The First Family is my phone’s wallpaper. The photo was taken during the Canadian State Dinner and captures everything I love about the Obamas. They walk down the Cross Hall, the red carpet giving the distinct impression of Hollywood intrigue and glamour. Sasha and Michelle are in conversation while Malia walks ahead, lifting the hem of her gown and looking almost as enchanted by herself as I am by this photo. The Canadian Prime Minister and his wife are also there. So is the President of course, wearing a small smile as he brings up the rear. The Obamas, at ease among the classical musicians, the elaborate decorations and the White House photographer, exude grace and poise, steeped in fairytale glamour and political intrigue.
I’d be lying if I said a lot of my love for the Obamas didn’t have a lot to do with their race. While I’ve disagreed with more than a few of President Obama’s policies (can we talk about drone strikes, Mr. President?), I’ve adored the first family and relished in the eight years in which a family that looked like me occupied the White House. The Obamas have always been charismatic, but as the president’s final term comes to an end, they’ve been freed from the albatross of the electorate. With no other immediate political ambitions (unless Michelle makes all my dreams come true and runs for office herself), there’s no need for the family to campaign. Gone is the need to be more acceptable to voters who may balk at a president both black in skin and in persona. Now the First Family can speak not only frankly, but proudly about their blackness.
I remember when Barack Obama addressed the death of Trayvon Martin and the not guilty verdict for George Zimmerman. It’s the first moment that comes to me when I think of times President Obama has opened up about life as a black man in America. His remarks were more personal and explicit than many of his previous ones. He said Trayvon Martin “could have been me 35 years ago” and speaks about his awareness of people locking their car doors as he walked down the street, of women holding their purses tighter. This sadly true discussion resonated at a time when we were being told our experiences as black Americans were invalid, exaggerated or simply imagined. After watching Obama, and his campaign, attempt to distance himself from his blackness more than once in an effort to keep white voters on his side, seeing him speak so frankly about it was not only refreshing, but comforting. That kind of honesty was sorely needed then, and it’s needed even more now.
There’s a chance our next president will be Donald Trump, so it’s vital we see his impassioned hatred, and that of those who support him, combatted with pride in the differences that others hate. In many ways, Trump’s rise, like the Obamas’ impending departure from the White House, gives them more license to weave their racial experiences into political conversation. By highlighting their blackness, the Obamas combat Trump’s racist rhetoric even if they don’t mention him by name.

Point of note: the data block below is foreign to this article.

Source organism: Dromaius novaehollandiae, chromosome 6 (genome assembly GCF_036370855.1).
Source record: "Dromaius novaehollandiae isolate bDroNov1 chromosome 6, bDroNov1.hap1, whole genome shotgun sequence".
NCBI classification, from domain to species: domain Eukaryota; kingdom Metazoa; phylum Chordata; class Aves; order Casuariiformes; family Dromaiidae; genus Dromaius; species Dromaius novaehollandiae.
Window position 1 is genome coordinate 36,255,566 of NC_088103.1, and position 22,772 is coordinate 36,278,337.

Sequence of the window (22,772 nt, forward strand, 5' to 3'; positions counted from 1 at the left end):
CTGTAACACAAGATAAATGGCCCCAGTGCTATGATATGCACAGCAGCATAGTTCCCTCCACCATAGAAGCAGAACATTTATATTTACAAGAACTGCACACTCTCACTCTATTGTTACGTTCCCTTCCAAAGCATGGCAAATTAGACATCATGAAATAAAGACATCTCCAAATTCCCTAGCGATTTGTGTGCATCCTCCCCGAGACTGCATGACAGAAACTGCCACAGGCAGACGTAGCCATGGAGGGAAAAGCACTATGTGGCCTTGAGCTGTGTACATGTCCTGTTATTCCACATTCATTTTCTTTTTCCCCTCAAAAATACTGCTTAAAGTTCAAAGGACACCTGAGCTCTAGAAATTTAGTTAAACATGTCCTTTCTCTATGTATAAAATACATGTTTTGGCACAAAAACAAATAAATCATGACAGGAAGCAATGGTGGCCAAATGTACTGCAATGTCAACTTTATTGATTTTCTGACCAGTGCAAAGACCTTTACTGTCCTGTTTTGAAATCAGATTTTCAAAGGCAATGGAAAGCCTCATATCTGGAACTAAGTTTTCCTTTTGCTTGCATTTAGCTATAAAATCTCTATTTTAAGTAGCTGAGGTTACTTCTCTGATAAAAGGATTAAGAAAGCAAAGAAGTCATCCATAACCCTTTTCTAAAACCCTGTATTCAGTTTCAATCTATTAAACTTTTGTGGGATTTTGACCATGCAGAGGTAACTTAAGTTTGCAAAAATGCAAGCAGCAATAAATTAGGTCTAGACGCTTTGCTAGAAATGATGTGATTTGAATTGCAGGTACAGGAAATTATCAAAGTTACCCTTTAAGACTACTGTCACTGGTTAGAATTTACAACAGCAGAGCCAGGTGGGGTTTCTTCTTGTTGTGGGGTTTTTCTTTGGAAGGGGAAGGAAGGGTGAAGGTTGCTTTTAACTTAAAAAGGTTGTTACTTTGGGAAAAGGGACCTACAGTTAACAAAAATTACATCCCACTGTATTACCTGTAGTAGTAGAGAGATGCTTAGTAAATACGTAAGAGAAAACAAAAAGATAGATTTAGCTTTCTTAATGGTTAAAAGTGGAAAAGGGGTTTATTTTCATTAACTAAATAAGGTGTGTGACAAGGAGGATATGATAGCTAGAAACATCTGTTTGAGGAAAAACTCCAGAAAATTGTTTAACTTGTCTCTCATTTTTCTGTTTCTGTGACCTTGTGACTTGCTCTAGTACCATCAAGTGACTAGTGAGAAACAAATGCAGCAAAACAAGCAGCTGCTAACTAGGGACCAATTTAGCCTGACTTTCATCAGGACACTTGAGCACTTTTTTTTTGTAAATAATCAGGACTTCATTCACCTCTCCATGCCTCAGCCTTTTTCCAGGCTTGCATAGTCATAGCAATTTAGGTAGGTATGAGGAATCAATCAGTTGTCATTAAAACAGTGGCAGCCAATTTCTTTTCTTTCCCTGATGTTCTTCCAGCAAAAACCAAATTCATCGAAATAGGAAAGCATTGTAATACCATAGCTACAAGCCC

In a commencement speech at City College of New York, Michelle indirectly criticized Trump when she said, “They seem to view our diversity as a threat to be contained rather than as a resource to be tapped.” This was after she said that she woke up “in a house built by slaves”, a remark radical only because a lot of Americans would like to pretend otherwise. More and more often the Obamas are having conversations about race. Like the president’s interview with Misty Copeland, the first black principal ballerina at the American Ballet Theatre. Like Larry Wilmore at the White House Correspondents’ Dinner where he closed with “You did it my nigga” and the president responded with a good natured chest pound. Like President Obama’s commencement speech at Howard University where he told graduates to “be confident in your blackness”.
It’s an important piece of advice that is at times difficult to follow, but it’s immensely helpful to see people who look like you already accomplishing it. The Obamas found a way to flourish beneath the glare of political fame, with the added stressors of racism and additionally, for the Obama women, sexism. Sasha and Malia have grown into young women whose own progressive views are casually dropped in their father’s remarks, and Malia will continue on to Harvard (after a gap year), like her parents did before her. Being the First Family is hard enough without also having to navigate America’s unique maze of hatred and racial history, but the Obamas have made it look, if not easy, like it’s possible.
But it is also deeply disconcerting to know that our first black president may be followed by a racist demagogue. I was never under the impression that an Obama presidency would resolve all of America’s racial issues, but I didn’t anticipate things would be as bad as this either. Like when men think a room’s population being 30% women means they’ve been outnumbered, a single black president has convinced many that they’re being oppressed. Now they’re taking drastic action to reclaim power they think has been lost. It’s a harsh reminder that our success isn’t always appreciated, that any indication of mobility will be met with fierce blowback.
But even so, with the Obamas I’ve seen the realization of our potential. I’ve seen a black family in the White House, influencing and making policy, walking down the Cross Hall with the Canadian Prime Minister and his wife. For almost eight years I’ve watched this family. I was a freshman in high-school when President Obama was elected. I’ve grown up with him as my president. The first presidential vote I cast was for him. I’ve taken a lot of pride in this First Family, and I’ll always be grateful to have watched them have these moments of honesty that I can hold up as reminders of the possibilities for myself.